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Carolyn Whorton Caladium — All You Need to Know

Carolyn Whorton Caladium — All You Need to Know

A top favorite of several house gardeners is the Carolyn Whorton Caladium, a vibrant plant with extraordinary leaves decorated with speckles and splashes of pink and contrasting dark green at the edges. 

This plant is a hot commodity, especially in the summertime.

The Carolyn Whorton Caladium plant is a member of the Araceae, a prominent plant family with over 3750 known species. 

It naturally grows along the Amazon River basin and entered the American markets through European greenhouses. 

The Caladiums mainly form two categories; one is the large, heart-shaped leaves type, while the other is the lance-leafed elongated type.  

It is no surprise that this fine beauty is mainly cultivated for its showy, variegated foliage. The Carolyn Whorton Caladium plant is a perennial that grows from tubers. 

It is often seen enhancing the looks of balconies, patios, and gardens. Although its care routine is pretty simple, some plant growers have trouble making it thrive. 

However, you can grow a healthy Carolyn Whorton Caladium plant with little effort with this simple guide.

 

 

Carolyn Whorton Caladium

The Carolyn Whorton Caladium thrives in deep shade to bright, dappled sunlight. It likes abundant moisture, so regular watering works wonders. Feed every 2 weeks with an instant-release fertilizer and keep humidity levels above 50% with occasional misting. The ideal temperature range lies between 65 to 70 degrees Fahrenheit (18.3 to 21.1 degrees Celsius).

 

Soil

The Caladiums, like many fellow Araceae species, highly appreciate well-draining and evenly-moist soils.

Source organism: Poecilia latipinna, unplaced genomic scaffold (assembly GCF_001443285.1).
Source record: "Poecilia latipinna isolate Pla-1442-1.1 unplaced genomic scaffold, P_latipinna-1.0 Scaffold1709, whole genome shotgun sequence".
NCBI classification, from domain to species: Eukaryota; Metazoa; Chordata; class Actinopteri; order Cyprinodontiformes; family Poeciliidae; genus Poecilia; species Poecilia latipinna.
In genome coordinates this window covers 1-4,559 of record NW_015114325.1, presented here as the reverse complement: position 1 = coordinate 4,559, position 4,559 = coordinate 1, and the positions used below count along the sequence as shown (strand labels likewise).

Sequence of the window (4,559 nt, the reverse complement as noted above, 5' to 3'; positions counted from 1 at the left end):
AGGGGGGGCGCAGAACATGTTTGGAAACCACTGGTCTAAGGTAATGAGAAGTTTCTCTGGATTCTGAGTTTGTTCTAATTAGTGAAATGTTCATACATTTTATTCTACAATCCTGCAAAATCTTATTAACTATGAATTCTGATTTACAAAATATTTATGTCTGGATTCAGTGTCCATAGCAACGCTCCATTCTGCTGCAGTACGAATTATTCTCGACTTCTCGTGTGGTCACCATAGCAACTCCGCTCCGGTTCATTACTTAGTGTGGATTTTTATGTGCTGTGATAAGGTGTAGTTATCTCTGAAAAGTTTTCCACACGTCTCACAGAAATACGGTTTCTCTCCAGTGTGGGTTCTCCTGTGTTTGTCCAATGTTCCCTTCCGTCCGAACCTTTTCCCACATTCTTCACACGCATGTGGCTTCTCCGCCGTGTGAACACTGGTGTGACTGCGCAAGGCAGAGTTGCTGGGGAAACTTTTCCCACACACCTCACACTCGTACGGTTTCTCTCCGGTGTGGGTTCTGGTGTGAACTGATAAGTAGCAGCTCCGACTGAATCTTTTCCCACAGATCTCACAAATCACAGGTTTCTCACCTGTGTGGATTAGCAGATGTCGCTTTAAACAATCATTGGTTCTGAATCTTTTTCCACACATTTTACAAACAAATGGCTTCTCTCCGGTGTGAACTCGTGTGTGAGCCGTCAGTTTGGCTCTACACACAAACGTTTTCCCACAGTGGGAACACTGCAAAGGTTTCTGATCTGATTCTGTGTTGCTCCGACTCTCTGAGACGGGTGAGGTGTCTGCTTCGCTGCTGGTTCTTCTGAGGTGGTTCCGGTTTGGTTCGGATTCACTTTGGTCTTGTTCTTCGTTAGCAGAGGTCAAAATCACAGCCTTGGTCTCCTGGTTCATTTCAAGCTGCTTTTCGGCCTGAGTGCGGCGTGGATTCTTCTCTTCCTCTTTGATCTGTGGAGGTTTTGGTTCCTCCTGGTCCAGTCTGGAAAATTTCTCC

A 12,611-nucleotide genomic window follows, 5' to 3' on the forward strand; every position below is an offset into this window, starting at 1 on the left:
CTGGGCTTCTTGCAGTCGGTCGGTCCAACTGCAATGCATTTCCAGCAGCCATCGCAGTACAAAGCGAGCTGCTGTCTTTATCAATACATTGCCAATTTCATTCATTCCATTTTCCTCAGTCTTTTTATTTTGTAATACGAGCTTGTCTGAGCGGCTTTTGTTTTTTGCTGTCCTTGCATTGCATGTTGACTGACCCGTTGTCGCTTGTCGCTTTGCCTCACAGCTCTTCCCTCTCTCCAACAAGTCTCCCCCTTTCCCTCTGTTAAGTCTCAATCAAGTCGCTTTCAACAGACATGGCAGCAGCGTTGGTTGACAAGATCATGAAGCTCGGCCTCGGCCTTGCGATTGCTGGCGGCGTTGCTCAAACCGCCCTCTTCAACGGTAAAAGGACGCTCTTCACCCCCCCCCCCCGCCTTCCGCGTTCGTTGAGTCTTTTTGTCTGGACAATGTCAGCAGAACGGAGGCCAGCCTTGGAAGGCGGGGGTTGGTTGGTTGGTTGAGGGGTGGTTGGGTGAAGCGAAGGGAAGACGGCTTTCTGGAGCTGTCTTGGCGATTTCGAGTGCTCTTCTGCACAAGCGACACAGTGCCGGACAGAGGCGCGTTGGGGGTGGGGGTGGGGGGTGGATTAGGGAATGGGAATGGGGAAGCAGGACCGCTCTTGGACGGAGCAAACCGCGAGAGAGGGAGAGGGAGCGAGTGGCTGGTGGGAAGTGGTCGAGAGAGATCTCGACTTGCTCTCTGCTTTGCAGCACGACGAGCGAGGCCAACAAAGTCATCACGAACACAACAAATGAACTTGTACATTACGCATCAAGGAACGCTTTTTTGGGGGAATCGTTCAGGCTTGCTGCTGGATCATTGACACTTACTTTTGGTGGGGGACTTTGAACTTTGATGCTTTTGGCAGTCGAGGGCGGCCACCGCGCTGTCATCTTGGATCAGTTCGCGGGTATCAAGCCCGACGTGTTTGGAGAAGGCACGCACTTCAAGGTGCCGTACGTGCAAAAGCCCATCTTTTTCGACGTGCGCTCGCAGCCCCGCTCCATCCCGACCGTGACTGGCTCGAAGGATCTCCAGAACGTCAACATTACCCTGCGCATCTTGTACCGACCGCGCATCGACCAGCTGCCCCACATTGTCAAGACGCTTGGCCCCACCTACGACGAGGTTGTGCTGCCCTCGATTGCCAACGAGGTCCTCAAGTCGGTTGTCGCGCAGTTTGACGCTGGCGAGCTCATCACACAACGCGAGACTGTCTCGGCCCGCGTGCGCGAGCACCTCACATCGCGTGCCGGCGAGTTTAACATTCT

The Carolyn Whorton Caladium plant grows exceptionally well in acidic, neutral, as well as alkaline soils, provided they have plenty of organic matter.

I suggest growing the Carolyn Whorton Caladium plant in slightly acidic soils; a pH of 5.5 to 6.5 usually works fine. 

The mild acidity helps keep several pathogens at bay and also aids in efficient nutrient absorption. 

You can add organic matter to increase soil fertility, including worm castings, blood meal, and fish emulsion

If you want the plant’s soil to retain a good amount of moisture at all times, you can also put in some sawdust or mulch.

The soil must be kept warm and moist throughout the growing season as that is only when the Carolyn Whorton Caladium’s tubers survive. 

Furthermore, please ensure that you refresh the soil constituents after every few months, especially before the start of the growing season. 

 

Water

The Carolyn Whorton Caladium plant is fond of water; however, it does not like it as often as some other Caladiums, such as the Gingerland Caladium

Watering it every other day keeps the plant’s leaves as well as its soil sufficiently moist throughout the summer and spring seasons.

For the areas with intense heat, I recommend watering every two days. On the other hand, Carolyn Whorton Caladium owners can add water in relatively cooler regions after three days. 

However, if your plant needs more, do not shy away from increasing the watering frequency to every two days.

Some houseplant owners rely on the Carolyn Whorton Caladium plant’s soil condition for watering. They add water only when the plant’s top two to three inches have run dry. 

In contrast, if the soil seems reasonably hydrated, they delay watering till the top layer is slightly dry again.